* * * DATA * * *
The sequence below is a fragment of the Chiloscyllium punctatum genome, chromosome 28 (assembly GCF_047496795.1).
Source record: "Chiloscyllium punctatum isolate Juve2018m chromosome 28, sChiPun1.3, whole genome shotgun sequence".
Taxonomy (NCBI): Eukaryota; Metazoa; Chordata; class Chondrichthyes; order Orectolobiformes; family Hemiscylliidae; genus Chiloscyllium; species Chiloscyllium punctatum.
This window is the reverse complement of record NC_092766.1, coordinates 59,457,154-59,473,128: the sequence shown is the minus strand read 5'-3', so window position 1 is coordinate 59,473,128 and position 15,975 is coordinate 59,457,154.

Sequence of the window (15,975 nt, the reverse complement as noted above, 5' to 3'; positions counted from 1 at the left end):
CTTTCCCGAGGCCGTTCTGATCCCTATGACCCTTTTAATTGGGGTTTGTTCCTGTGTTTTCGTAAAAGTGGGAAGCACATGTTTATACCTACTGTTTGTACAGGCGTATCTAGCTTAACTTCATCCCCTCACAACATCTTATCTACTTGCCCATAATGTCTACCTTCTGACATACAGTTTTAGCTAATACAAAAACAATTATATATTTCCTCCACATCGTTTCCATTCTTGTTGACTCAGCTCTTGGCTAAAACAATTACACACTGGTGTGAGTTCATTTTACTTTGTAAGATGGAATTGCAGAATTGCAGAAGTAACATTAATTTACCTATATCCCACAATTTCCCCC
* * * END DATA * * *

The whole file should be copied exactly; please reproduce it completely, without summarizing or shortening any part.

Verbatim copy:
The sequence below is a fragment of the Chiloscyllium punctatum genome, chromosome 28 (assembly GCF_047496795.1).
Source record: "Chiloscyllium punctatum isolate Juve2018m chromosome 28, sChiPun1.3, whole genome shotgun sequence".
Taxonomy (NCBI): Eukaryota; Metazoa; Chordata; class Chondrichthyes; order Orectolobiformes; family Hemiscylliidae; genus Chiloscyllium; species Chiloscyllium punctatum.
This window is the reverse complement of record NC_092766.1, coordinates 59,457,154-59,473,128: the sequence shown is the minus strand read 5'-3', so window position 1 is coordinate 59,473,128 and position 15,975 is coordinate 59,457,154.

Sequence of the window (15,975 nt, the reverse complement as noted above, 5' to 3'; positions counted from 1 at the left end):
CTTTCCCGAGGCCGTTCTGATCCCTATGACCCTTTTAATTGGGGTTTGTTCCTGTGTTTTCGTAAAAGTGGGAAGCACATGTTTATACCTACTGTTTGTACAGGCGTATCTAGCTTAACTTCATCCCCTCACAACATCTTATCTACTTGCCCATAATGTCTACCTTCTGACATACAGTTTTAGCTAATACAAAAACAATTATATATTTCCTCCACATCGTTTCCATTCTTGTTGACTCAGCTCTTGGCTAAAACAATTACACACTGGTGTGAGTTCATTTTACTTTGTAAGATGGAATTGCAGAATTGCAGAAGTAACATTAATTTACCTATATCCCACAATTTCCCCC